Speech Implications for the Australian Economy of Strong Growth in Asia
Assistant Governor (Economic)
Speech to the Structural Change and the Rise of Asia Conference
Strong economic growth in the Asian region, particularly in China, over the past decade or more has had important macroeconomic and structural effects on the Australian economy. Most obvious has been the rise in the terms of trade to historically high levels (Figure 1), a resource investment boom, the appreciation of the exchange rate, and the reallocation of productive factors, with employment growing strongly in resource and resource-related activities and declining in a number of non-resource industries.
Growth in Asia is providing many benefits for the Australian economy. The commodity-intensive nature of this growth has pushed commodity prices to a high level, which is supporting significant investment in the productive capacity of the Australian resource sector and is expected to continue to support production and export of resources, as well as employment, incomes, tax revenues and wealth. And the appreciation of the exchange rate has lowered the cost of many imported goods for Australian consumers. While not all parts of the economy have benefited equally, for the economy as a whole the process of adjustment has proceeded much more smoothly than has been the case in previous resource booms; over the past seven years, growth has generally never been too far from trend, inflation within the target, or not too far from it and not for very long, and unemployment has been relatively low (Figure 2). This is perhaps all the more notable given the difficult circumstances internationally over recent years. In part this reflected the relative strength of the Chinese economy through 2009 and 2010 that benefited Asia and pushed Australia's terms of trade to new highs after they dipped during the height of the global financial crisis.
The relatively smooth adjustment of the economy overall through this boom in the terms of trade, at least to date, has certainly not been the norm in previous booms in commodity prices. A key aspect of the good performance of the macroeconomy through the current boom has been the flexibility of the exchange rate regime, with the high nominal exchange rate acting as a timely mechanism facilitating the reallocation of productive factors across industries. Of course, this process is not a painless one. It entails significant pressures on many trade-exposed industries that have not benefited from higher product prices but have faced higher wages (at least in foreign currency terms) and a softening in demand.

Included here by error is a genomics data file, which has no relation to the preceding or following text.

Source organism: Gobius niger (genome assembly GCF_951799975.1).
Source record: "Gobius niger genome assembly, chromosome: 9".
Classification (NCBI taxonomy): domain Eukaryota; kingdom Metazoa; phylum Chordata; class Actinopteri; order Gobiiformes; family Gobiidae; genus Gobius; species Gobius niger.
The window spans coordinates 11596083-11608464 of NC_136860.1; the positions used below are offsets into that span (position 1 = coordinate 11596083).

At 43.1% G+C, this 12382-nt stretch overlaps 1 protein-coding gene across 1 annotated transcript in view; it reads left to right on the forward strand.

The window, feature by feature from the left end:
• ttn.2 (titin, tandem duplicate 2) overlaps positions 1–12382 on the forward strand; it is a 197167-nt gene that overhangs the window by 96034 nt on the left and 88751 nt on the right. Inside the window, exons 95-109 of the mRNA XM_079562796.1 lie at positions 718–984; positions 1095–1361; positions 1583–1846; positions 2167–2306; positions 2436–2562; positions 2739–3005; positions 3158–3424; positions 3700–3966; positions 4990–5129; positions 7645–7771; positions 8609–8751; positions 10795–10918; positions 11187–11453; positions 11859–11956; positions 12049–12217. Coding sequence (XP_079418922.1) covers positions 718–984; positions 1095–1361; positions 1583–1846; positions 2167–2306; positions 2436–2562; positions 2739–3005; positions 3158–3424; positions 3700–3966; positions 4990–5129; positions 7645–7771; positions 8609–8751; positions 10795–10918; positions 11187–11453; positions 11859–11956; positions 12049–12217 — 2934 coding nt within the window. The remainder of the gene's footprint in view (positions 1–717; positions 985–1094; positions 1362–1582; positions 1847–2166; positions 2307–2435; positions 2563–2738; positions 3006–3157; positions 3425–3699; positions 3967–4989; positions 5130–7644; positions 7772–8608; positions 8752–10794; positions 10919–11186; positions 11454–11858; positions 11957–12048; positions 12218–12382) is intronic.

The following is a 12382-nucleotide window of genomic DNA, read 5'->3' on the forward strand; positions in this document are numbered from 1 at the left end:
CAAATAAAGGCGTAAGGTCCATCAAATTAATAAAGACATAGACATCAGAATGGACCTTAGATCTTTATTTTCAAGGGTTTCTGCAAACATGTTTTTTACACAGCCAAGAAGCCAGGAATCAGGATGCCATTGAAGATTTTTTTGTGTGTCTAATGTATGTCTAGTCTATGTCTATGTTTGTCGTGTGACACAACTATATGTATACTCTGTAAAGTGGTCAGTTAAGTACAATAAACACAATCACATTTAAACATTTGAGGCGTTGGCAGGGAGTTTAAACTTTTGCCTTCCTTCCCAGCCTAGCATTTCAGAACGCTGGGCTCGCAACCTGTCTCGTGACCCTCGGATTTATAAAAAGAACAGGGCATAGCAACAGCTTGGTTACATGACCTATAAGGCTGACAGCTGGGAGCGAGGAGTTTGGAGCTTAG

As well as promoting the reallocation of productive resources across the economy, the high exchange rate is one of the means by which all Australian consumers have been able to benefit from high commodity prices, by directly increasing their purchasing power over imports. Indeed, the purchasing power of the average wage has risen in all major industries since the terms of trade began to rise in 2003/04, despite upward pressure on the prices of non-tradable goods and services during the boom due to competition for domestic factors of production. For some industries, such as mining, construction and professional services, the real (consumer) wage has grown quite strongly, while growth in real wages has been more subdued, yet still positive, in rental, hiring & real estate, retail and manufacturing. Growth in real household disposable income per capita has been stronger than growth in real wages, since part of the higher tax revenue from the stronger profits in the resource sector has been redistributed to households through income tax cuts and transfers.
Another feature of the current terms of trade boom is the greater extent of foreign ownership in the resource sector, with some estimates suggesting that foreign ownership is around four-fifths (Connolly and Orsmond 2011). In addition, the imported content of the current boom in resource investment has been higher than in previous booms. Both of these factors mean that the expansionary effect of the terms of trade boom is less than is implied by the extent of investment and profits in the resource sector.